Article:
tv [untitled] November 8, 2011 7:00am-7:30am PST
if you wish to speak today, please fill out a speaker card and turn it into myself. items discussed today will appear on the november 1 ballot, unless otherwise stated. supervisor chu: item number two, will entertain a possible motion to entertain that motion. would you call item no. 1. >> resolution authorizing the issuance from time to time, in one or more series, of not to exceed $1,355,991 to under 19 aggregate principal amount of the city and county of san francisco general obligation refunding bonds series 2011-are one to refund certain outstanding general obligation bonds are approving this form in
terms of such bonds. -- $1,355,991,219. supervisor chu: made the amendments at the full bonds and sent it back to committee for additional comments. is there any comments on this item? if not, why don't we open this up for public comment? any members of the public wishing to speak to item number one? >> my name is francisco acosta, and this did come before the soup oe board of supervisors, a hile you were reviewing, someone did not pay attention and forgot
to mention about the bonds linked to the library. for the people at home it is very interesting how our library system works. most people think the city has direct control or influence over who ever hits the library. at every meeting mr. scheffey will remind you that the people that control the library are friends of the library. we have supervisors and others who pay attention to what he says, but really did not do anything about it. my point is very simple -- when we deal with the friends of the library and whatever type of bonds are initiated by them, we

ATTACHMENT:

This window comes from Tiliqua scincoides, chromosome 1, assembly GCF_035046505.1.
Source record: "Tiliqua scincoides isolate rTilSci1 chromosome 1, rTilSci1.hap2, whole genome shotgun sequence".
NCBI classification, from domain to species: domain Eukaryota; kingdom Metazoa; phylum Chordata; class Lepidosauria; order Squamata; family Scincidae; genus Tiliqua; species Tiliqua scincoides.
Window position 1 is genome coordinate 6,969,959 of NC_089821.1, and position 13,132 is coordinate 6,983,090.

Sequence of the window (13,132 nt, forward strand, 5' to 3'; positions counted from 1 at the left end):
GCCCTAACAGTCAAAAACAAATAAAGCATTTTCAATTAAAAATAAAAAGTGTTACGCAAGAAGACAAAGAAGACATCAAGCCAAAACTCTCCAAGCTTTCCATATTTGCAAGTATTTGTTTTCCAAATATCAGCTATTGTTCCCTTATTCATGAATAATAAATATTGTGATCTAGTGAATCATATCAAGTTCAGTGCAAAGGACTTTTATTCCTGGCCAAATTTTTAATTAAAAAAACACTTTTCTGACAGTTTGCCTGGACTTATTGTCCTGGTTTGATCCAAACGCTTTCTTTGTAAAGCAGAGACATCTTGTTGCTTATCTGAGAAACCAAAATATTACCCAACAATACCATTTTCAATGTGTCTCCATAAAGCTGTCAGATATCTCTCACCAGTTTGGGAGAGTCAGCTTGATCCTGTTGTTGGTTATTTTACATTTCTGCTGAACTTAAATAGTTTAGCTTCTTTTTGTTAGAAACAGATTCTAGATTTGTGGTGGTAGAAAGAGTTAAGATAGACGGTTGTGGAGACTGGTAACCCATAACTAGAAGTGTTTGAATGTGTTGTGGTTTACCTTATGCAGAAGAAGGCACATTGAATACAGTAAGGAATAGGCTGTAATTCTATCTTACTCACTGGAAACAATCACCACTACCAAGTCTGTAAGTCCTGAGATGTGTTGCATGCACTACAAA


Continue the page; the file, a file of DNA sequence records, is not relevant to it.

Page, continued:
have to be very leery. that is all i am saying. times have changed, and i know that with money comes a lot of power and corruption, but these days with what is happening all over the world, and what is happening in our nation, our city has to be very careful not to entertain the issuing bonds with entities like the friends of the library who have not done do justice to the constituents of san francisco. the jury much. supervisor chu: thank you. -- thank you much. public comment is closed. >> motion to except. supervisor chu: the motion by supervisor mirkarimi. second prize supervisby supervi.